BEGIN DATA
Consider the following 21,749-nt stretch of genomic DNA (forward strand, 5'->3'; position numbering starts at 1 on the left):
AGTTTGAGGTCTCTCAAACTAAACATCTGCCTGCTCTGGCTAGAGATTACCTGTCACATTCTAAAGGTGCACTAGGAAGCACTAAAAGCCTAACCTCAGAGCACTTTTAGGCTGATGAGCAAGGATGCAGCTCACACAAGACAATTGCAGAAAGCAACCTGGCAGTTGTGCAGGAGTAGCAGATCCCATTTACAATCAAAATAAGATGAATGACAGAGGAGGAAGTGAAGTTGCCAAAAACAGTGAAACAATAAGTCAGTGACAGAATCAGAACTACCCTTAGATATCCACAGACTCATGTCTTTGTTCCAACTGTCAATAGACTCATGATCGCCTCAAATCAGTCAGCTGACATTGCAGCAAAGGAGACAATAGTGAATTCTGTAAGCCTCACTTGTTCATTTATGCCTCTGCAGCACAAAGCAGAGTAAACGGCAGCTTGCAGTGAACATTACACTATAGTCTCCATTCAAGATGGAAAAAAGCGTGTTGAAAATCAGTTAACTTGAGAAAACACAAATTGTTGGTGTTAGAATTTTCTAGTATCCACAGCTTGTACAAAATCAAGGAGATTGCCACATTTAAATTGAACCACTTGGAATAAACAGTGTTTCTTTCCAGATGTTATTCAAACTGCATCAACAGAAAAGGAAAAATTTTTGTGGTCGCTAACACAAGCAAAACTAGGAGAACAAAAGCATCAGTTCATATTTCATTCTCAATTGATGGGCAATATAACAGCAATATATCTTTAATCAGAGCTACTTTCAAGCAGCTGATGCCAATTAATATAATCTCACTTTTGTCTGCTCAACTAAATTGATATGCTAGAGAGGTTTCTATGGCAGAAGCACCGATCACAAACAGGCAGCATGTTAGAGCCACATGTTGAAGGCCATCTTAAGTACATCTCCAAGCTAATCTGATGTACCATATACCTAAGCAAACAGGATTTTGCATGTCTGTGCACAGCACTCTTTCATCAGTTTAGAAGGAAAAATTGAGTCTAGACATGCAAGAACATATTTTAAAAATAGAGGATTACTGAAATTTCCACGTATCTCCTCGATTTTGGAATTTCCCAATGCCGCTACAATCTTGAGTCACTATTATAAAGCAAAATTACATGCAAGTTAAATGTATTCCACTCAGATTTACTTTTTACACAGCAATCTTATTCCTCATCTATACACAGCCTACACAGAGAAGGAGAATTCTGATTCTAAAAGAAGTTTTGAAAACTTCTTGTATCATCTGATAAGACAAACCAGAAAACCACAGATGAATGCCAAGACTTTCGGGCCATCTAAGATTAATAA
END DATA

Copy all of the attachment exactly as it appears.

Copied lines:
Consider the following 21,749-nt stretch of genomic DNA (forward strand, 5'->3'; position numbering starts at 1 on the left):
AGTTTGAGGTCTCTCAAACTAAACATCTGCCTGCTCTGGCTAGAGATTACCTGTCACATTCTAAAGGTGCACTAGGAAGCACTAAAAGCCTAACCTCAGAGCACTTTTAGGCTGATGAGCAAGGATGCAGCTCACACAAGACAATTGCAGAAAGCAACCTGGCAGTTGTGCAGGAGTAGCAGATCCCATTTACAATCAAAATAAGATGAATGACAGAGGAGGAAGTGAAGTTGCCAAAAACAGTGAAACAATAAGTCAGTGACAGAATCAGAACTACCCTTAGATATCCACAGACTCATGTCTTTGTTCCAACTGTCAATAGACTCATGATCGCCTCAAATCAGTCAGCTGACATTGCAGCAAAGGAGACAATAGTGAATTCTGTAAGCCTCACTTGTTCATTTATGCCTCTGCAGCACAAAGCAGAGTAAACGGCAGCTTGCAGTGAACATTACACTATAGTCTCCATTCAAGATGGAAAAAAGCGTGTTGAAAATCAGTTAACTTGAGAAAACACAAATTGTTGGTGTTAGAATTTTCTAGTATCCACAGCTTGTACAAAATCAAGGAGATTGCCACATTTAAATTGAACCACTTGGAATAAACAGTGTTTCTTTCCAGATGTTATTCAAACTGCATCAACAGAAAAGGAAAAATTTTTGTGGTCGCTAACACAAGCAAAACTAGGAGAACAAAAGCATCAGTTCATATTTCATTCTCAATTGATGGGCAATATAACAGCAATATATCTTTAATCAGAGCTACTTTCAAGCAGCTGATGCCAATTAATATAATCTCACTTTTGTCTGCTCAACTAAATTGATATGCTAGAGAGGTTTCTATGGCAGAAGCACCGATCACAAACAGGCAGCATGTTAGAGCCACATGTTGAAGGCCATCTTAAGTACATCTCCAAGCTAATCTGATGTACCATATACCTAAGCAAACAGGATTTTGCATGTCTGTGCACAGCACTCTTTCATCAGTTTAGAAGGAAAAATTGAGTCTAGACATGCAAGAACATATTTTAAAAATAGAGGATTACTGAAATTTCCACGTATCTCCTCGATTTTGGAATTTCCCAATGCCGCTACAATCTTGAGTCACTATTATAAAGCAAAATTACATGCAAGTTAAATGTATTCCACTCAGATTTACTTTTTACACAGCAATCTTATTCCTCATCTATACACAGCCTACACAGAGAAGGAGAATTCTGATTCTAAAAGAAGTTTTGAAAACTTCTTGTATCATCTGATAAGACAAACCAGAAAACCACAGATGAATGCCAAGACTTTCGGGCCATCTAAGATTAATAA